That last night at work dragged by. My car was packed, down in the parking garage, and when 10:00am finally came I was ready to roll!
Then I started to remember half a million things I needed to do at work. I wasn't exactly leaving; I was transitioning. A better job, with better pay, but with the same organization.
I was lucky.
I worked for a radio network, writing and producing for their morning show. When I went in to give notice, the show didn't want to lose me, so they made a deal to hire me directly (with help, actually, from my soon-to-be former boss).
This almost never happens in radio. I really was very lucky.
So I needed a ton of things off of my work computer, which in my haste to get everything else done, I'd completely forgotten about. If you've moved from one city to another even once, I'm sure you can relate.
I spent more time than I wanted to, loading up an external hard drive with all my stuff. In my over-excited state, I made dumb mistakes and this took much longer than I wanted it to. Or than it needed to.
Finally, I was able to toss it, my laptop and my headphones into my car, and finally hit the road.
I had tried to plan as best I could, knowing I'd get a late start. And that I'd be tired. So that first day, ten years ago, I had a short goal. I just wanted to get out of the states where I'd been living, so I could really feel like my new life was beginning.
I had worked in DC, first living in Maryland and then in Virginia.
I was exhausted, forced to stop at a Hardee's to load up on Dr. Pepper. The jolt of sugar and caffeine helped me keep going. And then I passed the sign that instantly reinvigorated me.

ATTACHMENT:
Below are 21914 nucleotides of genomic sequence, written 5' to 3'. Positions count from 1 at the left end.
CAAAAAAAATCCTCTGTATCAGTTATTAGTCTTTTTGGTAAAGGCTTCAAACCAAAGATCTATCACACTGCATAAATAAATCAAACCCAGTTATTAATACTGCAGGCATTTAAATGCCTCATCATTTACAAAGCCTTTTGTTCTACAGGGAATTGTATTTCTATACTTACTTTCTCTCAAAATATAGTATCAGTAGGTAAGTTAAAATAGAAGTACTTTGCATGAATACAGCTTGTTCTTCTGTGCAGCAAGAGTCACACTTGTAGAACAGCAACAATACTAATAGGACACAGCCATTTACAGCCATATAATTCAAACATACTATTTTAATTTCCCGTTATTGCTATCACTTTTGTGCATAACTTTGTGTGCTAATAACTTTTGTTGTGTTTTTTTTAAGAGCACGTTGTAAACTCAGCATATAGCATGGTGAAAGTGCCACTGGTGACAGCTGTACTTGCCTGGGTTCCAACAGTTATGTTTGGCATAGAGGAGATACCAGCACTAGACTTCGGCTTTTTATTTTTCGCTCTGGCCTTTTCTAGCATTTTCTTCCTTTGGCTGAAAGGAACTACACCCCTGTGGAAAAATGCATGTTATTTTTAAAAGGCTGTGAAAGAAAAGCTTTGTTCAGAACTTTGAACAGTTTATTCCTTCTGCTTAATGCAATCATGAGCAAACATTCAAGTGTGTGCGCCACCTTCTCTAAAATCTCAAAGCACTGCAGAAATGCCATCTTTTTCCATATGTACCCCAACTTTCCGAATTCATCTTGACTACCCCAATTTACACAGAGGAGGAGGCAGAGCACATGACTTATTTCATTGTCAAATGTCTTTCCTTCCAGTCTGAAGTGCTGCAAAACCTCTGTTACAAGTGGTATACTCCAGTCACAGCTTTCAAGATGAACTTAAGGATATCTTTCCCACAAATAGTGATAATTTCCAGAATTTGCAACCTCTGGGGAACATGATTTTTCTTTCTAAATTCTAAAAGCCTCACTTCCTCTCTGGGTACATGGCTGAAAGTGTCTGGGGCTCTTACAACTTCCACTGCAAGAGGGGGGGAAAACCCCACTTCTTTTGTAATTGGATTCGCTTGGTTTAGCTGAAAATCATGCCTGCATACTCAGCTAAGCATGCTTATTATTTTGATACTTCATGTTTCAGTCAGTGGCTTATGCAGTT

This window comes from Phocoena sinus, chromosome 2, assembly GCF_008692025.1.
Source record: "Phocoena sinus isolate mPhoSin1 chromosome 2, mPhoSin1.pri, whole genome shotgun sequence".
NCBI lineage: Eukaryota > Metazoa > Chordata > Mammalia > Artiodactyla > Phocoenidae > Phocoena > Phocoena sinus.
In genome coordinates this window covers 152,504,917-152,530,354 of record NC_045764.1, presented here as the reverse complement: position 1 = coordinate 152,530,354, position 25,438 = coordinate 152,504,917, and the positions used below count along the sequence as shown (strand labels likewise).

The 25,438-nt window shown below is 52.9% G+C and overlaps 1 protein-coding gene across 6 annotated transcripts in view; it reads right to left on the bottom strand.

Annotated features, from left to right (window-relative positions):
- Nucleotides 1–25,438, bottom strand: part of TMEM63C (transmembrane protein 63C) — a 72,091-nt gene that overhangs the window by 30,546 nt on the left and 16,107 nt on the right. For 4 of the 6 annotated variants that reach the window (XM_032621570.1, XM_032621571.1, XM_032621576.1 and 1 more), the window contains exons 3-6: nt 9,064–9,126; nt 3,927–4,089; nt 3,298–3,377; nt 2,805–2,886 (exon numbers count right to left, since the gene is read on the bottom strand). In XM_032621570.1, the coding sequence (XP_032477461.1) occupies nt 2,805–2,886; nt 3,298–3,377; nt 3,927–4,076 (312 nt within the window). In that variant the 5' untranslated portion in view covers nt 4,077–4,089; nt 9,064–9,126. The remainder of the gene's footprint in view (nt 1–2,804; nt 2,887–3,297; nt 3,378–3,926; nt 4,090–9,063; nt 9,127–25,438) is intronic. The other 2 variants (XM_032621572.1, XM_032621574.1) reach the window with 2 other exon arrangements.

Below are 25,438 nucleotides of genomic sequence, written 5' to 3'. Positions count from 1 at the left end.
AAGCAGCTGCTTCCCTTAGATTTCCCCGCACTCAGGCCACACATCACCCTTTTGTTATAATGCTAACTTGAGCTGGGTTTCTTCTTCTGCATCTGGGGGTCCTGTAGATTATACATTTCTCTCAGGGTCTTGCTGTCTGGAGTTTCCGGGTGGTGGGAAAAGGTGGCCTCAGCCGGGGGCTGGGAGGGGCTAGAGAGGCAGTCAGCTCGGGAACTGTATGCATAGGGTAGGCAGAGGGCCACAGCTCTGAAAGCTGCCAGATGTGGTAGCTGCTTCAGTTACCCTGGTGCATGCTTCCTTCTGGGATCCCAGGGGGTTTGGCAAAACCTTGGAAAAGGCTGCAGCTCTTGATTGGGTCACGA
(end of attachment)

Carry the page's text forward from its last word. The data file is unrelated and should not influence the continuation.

It's hard to describe how good that felt. Suddenly, it all seemed real. The old life was back there in my rearview mirror, and I was really on my way.
I chased the last rays of sunlight west, and briefly considered dumping my plan and going further that first day. The lack of sleep started to take its toll, though, and once I started seeing signs for Pittsburgh I was ready to call it a day.
When I was three-going-on-four, we lived in Greensburg, Pennsylvania, which is just outside of Pittsburgh. I don't remember much about it. In fact, I only remember two things clearly.
I remember that one night in the winter, there was a deer standing in the snow on our front lawn. This is not that deer. Or our lawn. But he (or she) did look right at us, while we watched from behind the curtains inside. Then the deer took off into the nearby woods. Which looks like what this deer is about to do.
The other thing I remember is that my favorite show was Sid and Marty Kroft's H.R. Pufnstuf. If I remember right, in the episode pictured above, Jimmy was trying to get off the island and go home, and the witch was after Freddie.
Obviously, with images of snowy deer and talking flutes in my head, it was time to get off the road.
So I did.
I had a reservation at a Hampton Inn just off the highway, checked in and got on my laptop to book my next night's stay. My plan was to get up at the crack of dawn and get to St. Louis in time for dinner.
I was also talking to Lisa often on my cell as I traveled, and wanted to at least be in Ohio by the time she woke up the next morning.
I listened to a lot of Maroon 5, Dashboard Confessional and Styx on that first day. The Styx was actually Dennis DeYoung, performing the Music of Styx with an orchestra. Amazingly, I didn't get sick of any of the music on this trip. In part, because I had so many CDs with me, but also, I think it was due to how excited I was to be on this journey.
I've liked Styx for a long time. Their music used to remind me of good times in high school (when Paradise Theater and Kilroy Was Here came out). Now, a lot of what I hear from them reminds me of an October evening in Pennsylvania, when I was driving toward the sunset, toward Lisa and toward my new life in California.
"Best Thing" was their very first single, released back in 1972. It barely dented the charts, peaking at #82. Styx released it again in a couple years on their fourth album, Man Of Miracles.
So quite literally, it meant that there's more than one "Best Thing". And if the first one doesn't turn out the way you'd hoped, there's always opportunity for another.
Ken Kessler has always been interested in psychic phenomena, and like Mulder on the X-Files, wants to believe. But like most, he tends to look for, and accept, rational explanations. (More)